Benefits of high-dose blood thinners in COVID-19 patients remain unclear

November 13, 2020

While COVID-19 infected patients should be treated with standard anticoagulation therapies, such as blood thinning medication, a new study by researchers at the George Washington University (GW) shows that anticoagulating patients at higher doses, without traditional medical indications to do so, may be ineffective and even harmful. The study was published in the journal Thrombosis Research.

"COVID-19 patients appear to have an increased incidence of blood clots. Many hospitals and health care providers began to use high doses of blood thinners to prevent these clots or treat them preemptively," said Juan Reyes, MD, MPH, co-author of the study and director of hospital medicine at the GW School of Medicine and Health Sciences (SMHS). "We wanted to review the data of our subset of COVID-19 patients treated with blood thinners to determine if the higher-dose medication was helpful."

The research team evaluated 402 patients diagnosed with COVID-19 admitted to GW Hospital between March 15 and May 31, 2020. Clinical outcomes were compared between 152 patients treated with high-dose blood thinners, and 250 patients treated with the standard low-dose blood thinners, typically prescribed to hospitalized medical patients. "Our findings did not demonstrate any additional benefit for those treated with higher doses of blood thinners above and beyond the standard of care," said Shant Ayanian, MD, MS, co-author and assistant professor of medicine at GW SMHS.

"While it's true that COVID-19 patients could be dying of blood clots, the data we've evaluated does not support giving every patient a high dose of blood thinners. That's a challenge, as the benefits still remain unclear," said Lei Lynn, MD, first author of the study and assistant professor of medicine at GW SMHS. "We caution against an aggressive blood thinner regimen for everyone, unless there is clear evidence to do so."

At the beginning of the pandemic, all patients admitted with COVID-19 to the GW Hospital were treated with standard dose anticoagulation, unless contraindicated. As awareness of the elevated risk of blood clots developed, many providers began treating patients with high-dose blood thinners. At GW Hospital, for non-critically ill patients, medical teams were advised to especially consider initiating a high dose of anticoagulation if a patient's D-dimer level exceeded 3 micrograms per milliliter. The research team previously published a study finding higher levels of the biomarker D-dimer, a medical indicator found in the blood, is associated with higher odds of clinical deterioration and death from COVID-19. This study is the first of its kind to utilize D-dimer levels to analyze clinical outcomes of anticoagulation in patients who are not critically ill.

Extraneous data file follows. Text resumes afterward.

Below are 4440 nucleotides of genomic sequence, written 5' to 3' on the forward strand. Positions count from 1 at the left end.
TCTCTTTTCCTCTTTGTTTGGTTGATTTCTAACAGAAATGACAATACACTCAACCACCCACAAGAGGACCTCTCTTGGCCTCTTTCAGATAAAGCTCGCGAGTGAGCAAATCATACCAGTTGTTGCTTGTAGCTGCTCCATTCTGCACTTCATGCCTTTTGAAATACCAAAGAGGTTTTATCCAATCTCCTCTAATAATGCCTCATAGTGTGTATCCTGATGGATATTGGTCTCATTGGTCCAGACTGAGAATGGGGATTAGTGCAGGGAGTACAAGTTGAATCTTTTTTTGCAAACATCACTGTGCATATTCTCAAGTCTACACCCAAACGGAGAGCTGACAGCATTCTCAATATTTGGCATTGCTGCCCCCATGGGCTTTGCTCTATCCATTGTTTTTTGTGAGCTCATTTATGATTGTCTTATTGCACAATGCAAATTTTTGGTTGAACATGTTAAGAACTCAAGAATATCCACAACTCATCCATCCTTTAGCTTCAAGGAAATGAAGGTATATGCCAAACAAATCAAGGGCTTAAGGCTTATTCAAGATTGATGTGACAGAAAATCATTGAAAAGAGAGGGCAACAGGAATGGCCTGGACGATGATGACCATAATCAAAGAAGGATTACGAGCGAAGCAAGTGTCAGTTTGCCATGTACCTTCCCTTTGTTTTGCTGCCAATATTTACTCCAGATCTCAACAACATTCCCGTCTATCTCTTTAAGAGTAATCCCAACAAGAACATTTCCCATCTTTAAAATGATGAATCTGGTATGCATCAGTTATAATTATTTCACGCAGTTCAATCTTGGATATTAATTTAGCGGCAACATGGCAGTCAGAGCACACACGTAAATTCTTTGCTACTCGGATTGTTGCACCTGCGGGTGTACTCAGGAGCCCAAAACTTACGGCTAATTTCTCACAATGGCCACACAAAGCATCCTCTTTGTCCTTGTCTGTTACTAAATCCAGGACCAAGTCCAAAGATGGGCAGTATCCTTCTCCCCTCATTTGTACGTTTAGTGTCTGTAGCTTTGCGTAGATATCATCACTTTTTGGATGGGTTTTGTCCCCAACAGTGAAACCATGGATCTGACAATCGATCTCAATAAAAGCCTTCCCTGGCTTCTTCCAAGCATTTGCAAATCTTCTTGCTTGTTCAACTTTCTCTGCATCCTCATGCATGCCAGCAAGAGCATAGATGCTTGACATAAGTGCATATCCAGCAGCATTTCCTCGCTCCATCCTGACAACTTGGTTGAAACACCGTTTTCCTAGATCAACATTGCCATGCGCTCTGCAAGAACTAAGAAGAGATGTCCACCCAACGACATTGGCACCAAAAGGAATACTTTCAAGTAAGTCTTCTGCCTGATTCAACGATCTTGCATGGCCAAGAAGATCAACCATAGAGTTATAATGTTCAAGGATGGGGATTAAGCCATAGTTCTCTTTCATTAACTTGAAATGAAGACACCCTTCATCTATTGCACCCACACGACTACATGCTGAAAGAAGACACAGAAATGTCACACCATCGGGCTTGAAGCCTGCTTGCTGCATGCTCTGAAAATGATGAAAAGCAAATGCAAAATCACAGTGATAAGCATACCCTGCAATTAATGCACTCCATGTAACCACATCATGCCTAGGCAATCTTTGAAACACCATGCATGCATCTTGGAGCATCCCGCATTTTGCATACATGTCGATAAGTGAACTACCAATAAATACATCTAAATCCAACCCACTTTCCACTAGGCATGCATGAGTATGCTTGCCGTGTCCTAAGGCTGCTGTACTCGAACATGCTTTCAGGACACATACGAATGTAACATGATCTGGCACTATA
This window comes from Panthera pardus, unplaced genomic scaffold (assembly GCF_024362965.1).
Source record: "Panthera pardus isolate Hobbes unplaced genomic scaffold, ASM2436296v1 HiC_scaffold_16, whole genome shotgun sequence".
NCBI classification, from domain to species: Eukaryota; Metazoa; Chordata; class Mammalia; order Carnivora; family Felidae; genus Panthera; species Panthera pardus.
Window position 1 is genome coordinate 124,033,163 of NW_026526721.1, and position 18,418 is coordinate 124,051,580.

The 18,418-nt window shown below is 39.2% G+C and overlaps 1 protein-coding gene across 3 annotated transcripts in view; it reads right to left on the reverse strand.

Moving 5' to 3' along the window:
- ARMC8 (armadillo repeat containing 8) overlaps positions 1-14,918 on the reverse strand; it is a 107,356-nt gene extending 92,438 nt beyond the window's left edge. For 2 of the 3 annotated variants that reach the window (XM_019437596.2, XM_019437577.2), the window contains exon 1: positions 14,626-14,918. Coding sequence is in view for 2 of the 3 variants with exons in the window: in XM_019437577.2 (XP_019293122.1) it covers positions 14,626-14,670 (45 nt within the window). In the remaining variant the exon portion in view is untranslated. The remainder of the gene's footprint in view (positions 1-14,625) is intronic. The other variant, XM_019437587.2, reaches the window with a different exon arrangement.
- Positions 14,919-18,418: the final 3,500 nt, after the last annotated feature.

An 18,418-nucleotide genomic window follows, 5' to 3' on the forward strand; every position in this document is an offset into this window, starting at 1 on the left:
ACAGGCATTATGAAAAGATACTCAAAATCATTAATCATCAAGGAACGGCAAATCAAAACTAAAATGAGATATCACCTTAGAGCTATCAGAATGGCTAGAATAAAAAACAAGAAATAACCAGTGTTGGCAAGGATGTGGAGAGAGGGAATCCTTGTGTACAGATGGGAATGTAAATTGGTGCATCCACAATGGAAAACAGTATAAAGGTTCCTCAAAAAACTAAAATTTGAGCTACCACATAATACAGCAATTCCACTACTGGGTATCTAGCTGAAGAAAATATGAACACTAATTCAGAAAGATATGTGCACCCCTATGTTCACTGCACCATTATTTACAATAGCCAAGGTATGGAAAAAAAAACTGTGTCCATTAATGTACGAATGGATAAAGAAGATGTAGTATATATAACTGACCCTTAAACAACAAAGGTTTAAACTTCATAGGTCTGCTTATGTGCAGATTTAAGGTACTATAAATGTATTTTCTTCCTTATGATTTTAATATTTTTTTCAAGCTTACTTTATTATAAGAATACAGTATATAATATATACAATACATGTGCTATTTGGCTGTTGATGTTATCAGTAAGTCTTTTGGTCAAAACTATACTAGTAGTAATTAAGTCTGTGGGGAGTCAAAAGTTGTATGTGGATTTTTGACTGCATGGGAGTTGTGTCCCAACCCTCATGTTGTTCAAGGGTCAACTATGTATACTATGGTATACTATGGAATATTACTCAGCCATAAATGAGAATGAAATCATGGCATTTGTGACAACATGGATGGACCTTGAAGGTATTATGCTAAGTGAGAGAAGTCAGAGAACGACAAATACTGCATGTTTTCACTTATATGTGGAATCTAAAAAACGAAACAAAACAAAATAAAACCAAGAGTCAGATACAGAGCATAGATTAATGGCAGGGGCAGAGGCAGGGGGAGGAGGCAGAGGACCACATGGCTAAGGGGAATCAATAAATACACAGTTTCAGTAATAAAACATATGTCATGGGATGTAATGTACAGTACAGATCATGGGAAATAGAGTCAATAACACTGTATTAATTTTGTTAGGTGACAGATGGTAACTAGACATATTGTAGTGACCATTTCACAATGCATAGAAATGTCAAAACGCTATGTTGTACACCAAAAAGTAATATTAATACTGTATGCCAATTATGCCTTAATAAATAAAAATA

"Though we would have loved to have seen a clinical benefit to our patients from anticoagulation, our research found that higher doses of blood thinners were potentially harmful, with no clear benefits," said Karolyn Teufel, MD, co-author of the study and assistant professor of medicine at GW SMHS. "Our research highlights the challenges with treating COVID-19. So much remains unknown."
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In addition to Reyes, Ayanian, Lynn, and Teufel, the research team included Katrina Hawkins, MD; Arjun Panda, MS; Laura Linville, MD; Walaa Aldhahri, MD; Ghazal Kango, MD; Sneha Shah, MD.

"The effect of anticoagulation on clinical outcomes in novel Coronavirus (COVID-19) pneumonia in a U.S. cohort" was published in Thrombosis Research and is available at https://www.thrombosisresearch.com/article/S0049-3848(20)30587-9/fulltext.

George Washington University

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